Evidence accumulation detected in BOLD signal using slow perceptual decision making

Title:
Evidence accumulation detected in BOLD signal using slow perceptual decision making
Authors:
Krueger, Paul M.; van Vugt, Marieke K.; Simen, Patrick; Nystrom, Leigh; Holmes, Philip; Cohen, Jonathan D.
Abstract:
BACKGROUND: We assessed whether evidence accumulation could be observed in the BOLD signal during perceptual decision making. This presents a challenge since the hemodynamic response is slow, while perceptual decisions are typically fast. NEW METHOD: Guided by theoretical predictions of the drift diffusion model, we slowed down decisions by penalizing participants for incorrect responses. Second, we distinguished BOLD activity related to stimulus detection (modeled using a boxcar) from activity related to integration (modeled using a ramp) by minimizing the collinearity of GLM regressors. This was achieved by dissecting a boxcar into its two most orthogonal components: an "up-ramp" and a "down-ramp." Third, we used a control condition in which stimuli and responses were similar to the experimental condition, but that did not engage evidence accumulation of the stimuli. RESULTS: The results revealed an absence of areas in parietal cortex that have been proposed to drive perceptual decision making but have recently come into question; and newly identified regions that are candidates for involvement in evidence accumulation. COMPARISON WITH EXISTING METHODS: Previous fMRI studies have either used fast perceptual decision making, which precludes the measurement of evidence accumulation, or slowed down responses by gradually revealing stimuli. The latter approach confounds perceptual detection with evidence accumulation because accumulation is constrained by perceptual input. CONCLUSIONS: We slowed down the decision making process itself while leaving perceptual information intact. This provided a more sensitive and selective observation of brain regions associated with the evidence accumulation processes underlying perceptual decision making than previous methods.
Citation:
Krueger, Paul M., Marieke K. van Vugt, Patrick Simen, et al. 2017. "Evidence accumulation detected in BOLD signal using slow perceptual decision making." Journal of Neuroscience Methods 281: 21-32.
Publisher:
Elsevier
DATE ISSUED:
2017-04-01
Department:
Neuroscience
Type:
Article
PUBLISHED VERSION:
10.1016/j.jneumeth.2017.01.012
Additional Links:
http://linkinghub.elsevier.com/retrieve/pii/S0165027017300183
PERMANENT LINK:
http://hdl.handle.net/11282/620519

Full metadata record

DC FieldValue Language
dc.contributor.authorKrueger, Paul M.en
dc.contributor.authorvan Vugt, Marieke K.en
dc.contributor.authorSimen, Patricken
dc.contributor.authorNystrom, Leighen
dc.contributor.authorHolmes, Philipen
dc.contributor.authorCohen, Jonathan D.en
dc.date.accessioned2017-09-15T12:53:06Z-
dc.date.available2017-09-15T12:53:06Z-
dc.date.issued2017-04-01-
dc.identifier.citationKrueger, Paul M., Marieke K. van Vugt, Patrick Simen, et al. 2017. "Evidence accumulation detected in BOLD signal using slow perceptual decision making." Journal of Neuroscience Methods 281: 21-32.en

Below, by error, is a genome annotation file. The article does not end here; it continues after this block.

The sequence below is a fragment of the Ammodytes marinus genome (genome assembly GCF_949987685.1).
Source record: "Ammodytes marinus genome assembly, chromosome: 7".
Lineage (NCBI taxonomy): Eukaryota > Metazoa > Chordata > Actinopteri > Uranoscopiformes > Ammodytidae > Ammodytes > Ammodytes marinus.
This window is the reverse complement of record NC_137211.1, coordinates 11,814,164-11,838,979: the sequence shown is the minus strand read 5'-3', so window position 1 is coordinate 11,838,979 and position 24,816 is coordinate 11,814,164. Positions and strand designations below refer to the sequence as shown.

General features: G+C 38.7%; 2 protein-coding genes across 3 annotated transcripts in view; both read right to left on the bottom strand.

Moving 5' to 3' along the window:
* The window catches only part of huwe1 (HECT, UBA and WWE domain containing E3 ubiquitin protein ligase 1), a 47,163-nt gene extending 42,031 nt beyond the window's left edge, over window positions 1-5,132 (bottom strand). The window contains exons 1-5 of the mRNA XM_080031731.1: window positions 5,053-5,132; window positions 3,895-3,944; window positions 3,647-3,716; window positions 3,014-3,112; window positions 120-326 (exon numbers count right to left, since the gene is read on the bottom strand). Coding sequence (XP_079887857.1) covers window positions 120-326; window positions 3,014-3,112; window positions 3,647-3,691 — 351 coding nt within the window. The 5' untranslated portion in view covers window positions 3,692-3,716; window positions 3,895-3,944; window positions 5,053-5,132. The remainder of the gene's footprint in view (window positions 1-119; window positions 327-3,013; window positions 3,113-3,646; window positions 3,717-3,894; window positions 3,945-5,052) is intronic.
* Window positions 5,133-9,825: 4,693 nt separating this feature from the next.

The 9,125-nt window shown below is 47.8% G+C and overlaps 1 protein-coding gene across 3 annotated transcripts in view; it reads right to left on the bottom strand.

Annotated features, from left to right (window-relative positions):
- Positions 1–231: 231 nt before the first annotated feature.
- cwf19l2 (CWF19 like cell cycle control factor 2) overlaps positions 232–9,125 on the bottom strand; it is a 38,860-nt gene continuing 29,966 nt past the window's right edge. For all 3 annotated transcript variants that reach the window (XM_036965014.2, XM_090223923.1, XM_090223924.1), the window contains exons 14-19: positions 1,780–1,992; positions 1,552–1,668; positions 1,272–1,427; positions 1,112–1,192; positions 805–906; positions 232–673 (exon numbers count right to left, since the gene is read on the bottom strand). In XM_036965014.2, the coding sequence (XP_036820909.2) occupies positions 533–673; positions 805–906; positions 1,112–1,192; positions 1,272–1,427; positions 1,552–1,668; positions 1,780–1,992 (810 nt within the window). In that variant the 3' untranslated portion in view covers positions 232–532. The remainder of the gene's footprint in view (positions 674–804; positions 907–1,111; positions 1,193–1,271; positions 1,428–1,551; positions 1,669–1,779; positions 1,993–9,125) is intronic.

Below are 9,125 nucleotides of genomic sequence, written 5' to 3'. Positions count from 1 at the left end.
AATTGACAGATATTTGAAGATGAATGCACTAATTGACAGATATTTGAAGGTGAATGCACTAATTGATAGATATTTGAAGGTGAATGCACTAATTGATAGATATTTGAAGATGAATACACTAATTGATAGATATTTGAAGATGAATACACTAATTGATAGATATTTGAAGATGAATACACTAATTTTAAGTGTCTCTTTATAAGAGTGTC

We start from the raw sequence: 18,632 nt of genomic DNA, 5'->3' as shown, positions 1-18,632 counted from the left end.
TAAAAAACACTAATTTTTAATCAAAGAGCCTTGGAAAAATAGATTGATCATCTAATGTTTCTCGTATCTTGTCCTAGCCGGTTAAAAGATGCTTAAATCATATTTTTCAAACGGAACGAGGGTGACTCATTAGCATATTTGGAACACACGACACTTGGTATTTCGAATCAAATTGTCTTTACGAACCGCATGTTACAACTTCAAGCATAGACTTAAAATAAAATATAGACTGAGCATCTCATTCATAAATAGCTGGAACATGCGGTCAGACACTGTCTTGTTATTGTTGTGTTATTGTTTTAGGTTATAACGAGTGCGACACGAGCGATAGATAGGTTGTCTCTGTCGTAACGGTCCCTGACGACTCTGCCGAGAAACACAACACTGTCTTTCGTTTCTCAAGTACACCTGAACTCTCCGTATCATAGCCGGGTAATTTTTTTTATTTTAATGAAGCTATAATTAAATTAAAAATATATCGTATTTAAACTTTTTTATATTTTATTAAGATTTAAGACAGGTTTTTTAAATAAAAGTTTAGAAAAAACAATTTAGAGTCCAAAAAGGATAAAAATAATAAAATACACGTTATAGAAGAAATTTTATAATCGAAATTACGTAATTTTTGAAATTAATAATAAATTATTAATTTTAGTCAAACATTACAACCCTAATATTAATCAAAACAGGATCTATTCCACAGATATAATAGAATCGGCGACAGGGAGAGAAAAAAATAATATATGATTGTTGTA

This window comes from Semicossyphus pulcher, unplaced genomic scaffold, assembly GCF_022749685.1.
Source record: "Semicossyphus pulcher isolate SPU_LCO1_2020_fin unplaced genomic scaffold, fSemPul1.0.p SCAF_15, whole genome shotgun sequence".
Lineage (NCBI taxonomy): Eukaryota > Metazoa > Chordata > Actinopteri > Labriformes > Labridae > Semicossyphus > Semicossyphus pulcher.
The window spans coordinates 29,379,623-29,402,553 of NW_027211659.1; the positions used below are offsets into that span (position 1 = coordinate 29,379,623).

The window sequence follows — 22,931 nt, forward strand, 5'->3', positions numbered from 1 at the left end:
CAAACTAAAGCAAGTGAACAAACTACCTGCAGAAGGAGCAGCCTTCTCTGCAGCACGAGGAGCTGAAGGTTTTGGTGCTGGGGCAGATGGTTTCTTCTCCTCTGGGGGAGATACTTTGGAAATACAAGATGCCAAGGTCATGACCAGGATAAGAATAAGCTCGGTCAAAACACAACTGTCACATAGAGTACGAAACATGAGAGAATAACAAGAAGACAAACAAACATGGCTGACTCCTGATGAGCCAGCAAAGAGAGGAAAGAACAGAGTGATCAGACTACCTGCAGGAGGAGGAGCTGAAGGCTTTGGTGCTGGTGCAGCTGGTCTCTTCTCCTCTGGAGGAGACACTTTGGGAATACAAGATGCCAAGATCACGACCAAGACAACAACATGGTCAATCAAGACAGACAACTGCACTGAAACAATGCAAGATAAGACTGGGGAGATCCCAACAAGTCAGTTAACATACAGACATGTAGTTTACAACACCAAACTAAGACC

dc.identifier.issn0165-0270-
dc.identifier.urihttp://hdl.handle.net/11282/620519-
dc.description.abstractBACKGROUND: We assessed whether evidence accumulation could be observed in the BOLD signal during perceptual decision making. This presents a challenge since the hemodynamic response is slow, while perceptual decisions are typically fast. NEW METHOD: Guided by theoretical predictions of the drift diffusion model, we slowed down decisions by penalizing participants for incorrect responses. Second, we distinguished BOLD activity related to stimulus detection (modeled using a boxcar) from activity related to integration (modeled using a ramp) by minimizing the collinearity of GLM regressors. This was achieved by dissecting a boxcar into its two most orthogonal components: an "up-ramp" and a "down-ramp." Third, we used a control condition in which stimuli and responses were similar to the experimental condition, but that did not engage evidence accumulation of the stimuli. RESULTS: The results revealed an absence of areas in parietal cortex that have been proposed to drive perceptual decision making but have recently come into question; and newly identified regions that are candidates for involvement in evidence accumulation. COMPARISON WITH EXISTING METHODS: Previous fMRI studies have either used fast perceptual decision making, which precludes the measurement of evidence accumulation, or slowed down responses by gradually revealing stimuli. The latter approach confounds perceptual detection with evidence accumulation because accumulation is constrained by perceptual input. CONCLUSIONS: We slowed down the decision making process itself while leaving perceptual information intact. This provided a more sensitive and selective observation of brain regions associated with the evidence accumulation processes underlying perceptual decision making than previous methods.en
dc.language.isoen_USen
dc.publisherElsevieren
dc.identifier.doi10.1016/j.jneumeth.2017.01.012-
dc.relation.urlhttp://linkinghub.elsevier.com/retrieve/pii/S0165027017300183en
dc.subject.departmentNeuroscienceen_US
dc.titleEvidence accumulation detected in BOLD signal using slow perceptual decision makingen_US
dc.typeArticleen
dc.identifier.journalJournal of Neuroscience Methodsen
dc.subject.keywordEvidence accumulationen_US
dc.subject.keywordDrift-diffusion modelen_US
dc.subject.keywordDecision makingen_US
dc.subject.keywordFunctional magnetic resonance imagingen_US
dc.rightsArchived with thanks to Journal of Neuroscience Methodsen
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